An important finding was the elucidation of socioeconomic factors on diabetes knowledge. Both factors evaluated, SES and education level, played a major role in diabetes knowledge, particularly education. This finding suggests there is a causative role of socioeconomic factors in the epidemic of complications of diabetes mellitus in underdeveloped countries. Poverty influences the development of type 2 diabetes and complications . Education and socioeconomic levels are associated with the activation of self-care management in chronic diseases . These two social determinants could partially influence the poor performance in self-care habits, through the potential contribution and mediating effect of poor diabetes knowledge, which indicates a link between social determinants of health and diabetes self-management. Moreover, socioeconomic status was directly associated with glucose testing, which identifies the restriction T2D patients and low SES have to execute this behavior. These findings reiterate why health care professionals need to consider their patients’ socioeconomic status when implementing diabetes self-care management and education programs.
One strength of this study is that it included a validated tool for diabetes knowledge (SKILLD), which was designed for vulnerable populations . We observed that most patients scored low on this scale, even though T2D patients with long-term diabetes diagnosis were enrolled, which indicates the need for increasing diabetes education in healthcare programs. The study participants were beneficiaries of Seguro Popular (now INSABI) in Mexico City, which attends to the largest number of primary care outpatients in Mexico. Therefore, our results were obtained from real-world data among a representative population from a low-income subset of patients from one of the largest urban areas in the world, which is home to more than 20 million people in 1,450 km2.
Although our results are novel and potentially useful in the context of diabetes mellitus treatment in low-income countries, our study has several limitations. First, this is a cross-sectional epidemiological study, so we are not able to conclude causality. However, as any other epidemiological study, it is a hypothesis generator, and examines the relevance of education on diabetes knowledge to improve glycemic control. Second, the sample size may seem small in comparison with other diabetes studies. However, our study included a large number of participating health centers in an unprecedented manner. Third, although this study was conducted in Mexico City, a megalopolis, our findings may not be representative of other urban areas across the world. Nevertheless, the study highlights the need to consider social determinants of health and diabetes knowledge across populations that surely share similarities with our sample. Fourth, the SKILLD scale does not have a widespread use among studies that measure diabetes knowledge. Moreover, from our perspective, the traditional tools used for this purpose are difficult to understand for populations with educational lag; hence we decided to administer SKILLD, which has been tested and validated in populations similar to ours. Fifth, despite adjusting for potential confounding factors in our analysis, we did not assess for other factors that may influence glycemic control and self-care behaviors, such as pharmacological treatments, mental disorders, barriers to self-care, etc. Adverse diabetes outcomes are complex and multicausal and involve biological, individual, and social factors. In this work, we try to reinforce the relevance of some of them; we recognize the difficulty of including all the factors involved in a study of this nature.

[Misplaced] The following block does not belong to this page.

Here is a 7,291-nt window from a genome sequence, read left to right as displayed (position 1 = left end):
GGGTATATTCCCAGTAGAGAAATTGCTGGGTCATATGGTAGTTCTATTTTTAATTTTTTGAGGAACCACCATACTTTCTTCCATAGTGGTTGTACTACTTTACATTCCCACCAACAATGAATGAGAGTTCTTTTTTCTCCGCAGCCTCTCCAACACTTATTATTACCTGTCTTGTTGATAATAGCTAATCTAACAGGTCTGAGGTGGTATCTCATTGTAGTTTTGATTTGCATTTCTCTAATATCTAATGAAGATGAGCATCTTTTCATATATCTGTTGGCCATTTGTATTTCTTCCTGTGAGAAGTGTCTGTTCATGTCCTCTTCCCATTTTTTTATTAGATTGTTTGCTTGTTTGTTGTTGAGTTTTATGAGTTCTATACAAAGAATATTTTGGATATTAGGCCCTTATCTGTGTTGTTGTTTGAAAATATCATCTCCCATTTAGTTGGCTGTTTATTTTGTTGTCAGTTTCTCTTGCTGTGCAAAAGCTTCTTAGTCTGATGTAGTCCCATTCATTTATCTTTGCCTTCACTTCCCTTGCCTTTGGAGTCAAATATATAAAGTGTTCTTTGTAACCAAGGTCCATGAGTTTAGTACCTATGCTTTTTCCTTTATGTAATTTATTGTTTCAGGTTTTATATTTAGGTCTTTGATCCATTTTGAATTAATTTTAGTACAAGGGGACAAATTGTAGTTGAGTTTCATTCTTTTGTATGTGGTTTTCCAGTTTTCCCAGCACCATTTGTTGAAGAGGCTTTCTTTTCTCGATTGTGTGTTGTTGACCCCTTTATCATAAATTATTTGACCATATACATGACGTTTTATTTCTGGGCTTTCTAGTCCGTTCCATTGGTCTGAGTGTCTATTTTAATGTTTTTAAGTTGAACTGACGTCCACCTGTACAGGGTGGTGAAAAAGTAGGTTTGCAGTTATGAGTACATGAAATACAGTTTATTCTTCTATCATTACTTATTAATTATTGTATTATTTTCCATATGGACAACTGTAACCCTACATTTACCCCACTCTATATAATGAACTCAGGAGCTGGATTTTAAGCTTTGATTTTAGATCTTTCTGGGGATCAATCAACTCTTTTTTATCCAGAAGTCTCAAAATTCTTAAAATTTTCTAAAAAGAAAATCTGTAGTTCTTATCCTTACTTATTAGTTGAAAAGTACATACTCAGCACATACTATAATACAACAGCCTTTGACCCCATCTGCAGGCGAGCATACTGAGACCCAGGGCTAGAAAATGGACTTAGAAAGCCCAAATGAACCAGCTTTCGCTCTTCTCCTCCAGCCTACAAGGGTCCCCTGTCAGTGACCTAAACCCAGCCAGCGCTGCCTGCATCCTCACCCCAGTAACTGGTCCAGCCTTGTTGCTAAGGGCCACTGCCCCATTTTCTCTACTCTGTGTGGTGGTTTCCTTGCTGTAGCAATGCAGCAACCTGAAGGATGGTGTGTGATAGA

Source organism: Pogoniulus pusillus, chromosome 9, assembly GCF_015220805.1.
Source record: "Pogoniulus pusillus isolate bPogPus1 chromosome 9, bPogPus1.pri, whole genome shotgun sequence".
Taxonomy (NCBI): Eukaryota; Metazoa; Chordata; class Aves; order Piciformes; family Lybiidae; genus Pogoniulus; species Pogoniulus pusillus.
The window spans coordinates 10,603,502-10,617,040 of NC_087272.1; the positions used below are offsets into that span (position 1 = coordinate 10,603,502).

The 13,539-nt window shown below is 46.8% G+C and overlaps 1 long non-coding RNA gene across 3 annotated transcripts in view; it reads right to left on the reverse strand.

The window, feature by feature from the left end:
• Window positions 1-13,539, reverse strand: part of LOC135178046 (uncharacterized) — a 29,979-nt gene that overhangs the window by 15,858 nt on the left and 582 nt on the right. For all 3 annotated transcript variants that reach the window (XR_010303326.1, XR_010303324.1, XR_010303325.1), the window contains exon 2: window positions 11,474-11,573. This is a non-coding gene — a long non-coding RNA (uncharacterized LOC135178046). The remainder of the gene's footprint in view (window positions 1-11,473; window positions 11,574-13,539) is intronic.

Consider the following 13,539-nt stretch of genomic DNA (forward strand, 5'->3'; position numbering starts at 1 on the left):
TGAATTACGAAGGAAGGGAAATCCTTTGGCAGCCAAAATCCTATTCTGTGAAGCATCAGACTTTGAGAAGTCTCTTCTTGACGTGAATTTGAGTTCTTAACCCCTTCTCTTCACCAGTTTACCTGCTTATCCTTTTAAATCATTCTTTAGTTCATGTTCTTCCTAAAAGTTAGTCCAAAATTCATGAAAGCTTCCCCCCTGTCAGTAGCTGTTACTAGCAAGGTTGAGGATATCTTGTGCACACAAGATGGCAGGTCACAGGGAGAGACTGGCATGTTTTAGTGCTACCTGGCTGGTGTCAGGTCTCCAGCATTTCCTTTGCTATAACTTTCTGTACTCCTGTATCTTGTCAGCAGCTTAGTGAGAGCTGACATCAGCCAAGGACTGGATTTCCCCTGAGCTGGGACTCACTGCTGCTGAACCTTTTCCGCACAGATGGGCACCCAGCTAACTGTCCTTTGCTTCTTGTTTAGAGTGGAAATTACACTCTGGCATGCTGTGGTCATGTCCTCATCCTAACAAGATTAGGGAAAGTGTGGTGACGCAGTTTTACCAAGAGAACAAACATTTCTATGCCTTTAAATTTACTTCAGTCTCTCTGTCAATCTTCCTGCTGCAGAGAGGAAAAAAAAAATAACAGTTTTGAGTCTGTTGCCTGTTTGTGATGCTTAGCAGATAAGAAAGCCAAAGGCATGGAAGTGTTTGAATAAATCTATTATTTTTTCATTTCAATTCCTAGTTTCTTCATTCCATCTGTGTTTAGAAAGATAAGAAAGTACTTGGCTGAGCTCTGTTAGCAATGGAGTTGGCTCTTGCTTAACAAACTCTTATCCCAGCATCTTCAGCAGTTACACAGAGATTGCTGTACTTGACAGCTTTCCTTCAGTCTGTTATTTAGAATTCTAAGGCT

We also recognize that our study did not evaluate the frequency of smoking in the participants. However, this analysis is part of an interventional program in which the educational component includes strict recommendations to stop smoking and to avoid second-hand smoking to all participants, even though this factor is not present (Silva-Tinoco R. et al., 2020. Int J Equity Health, In press). Future studies about the role of smoking in LMICs are guaranteed. As the inclusion to the study was not randomized and our study was not controlled due to ethical concerns, our results might be affected by selection bias. Only those participants who accepted were included in the program, and they usually lived in areas close to the clinic (i.e., mobility in Mexico City tend to be very complicated on daily basis, and people usually spend hours to move from home to workplaces). However, characteristics of the population shown in Table 1 suggested representativity of the population living at the center of the country in terms of SES, education, diet, and body mass index . The success of the program will allow us to include and evaluate a higher number of participants to determine the generalizability of our results to LMICs. Finally, we recognize that usage of self-reported data may be less reliable because of the potential lack of accuracy of responses, as well as potential intentional and unintentional reporting bias. However, some studies have found that the self-report responses may be 100% in agreement with the direct observations held, suggesting that self-report methodologies can confidently be used in instances where observation may not be feasible. Therefore, our results have to be analyzed in the context of these potential biases for self-reported data.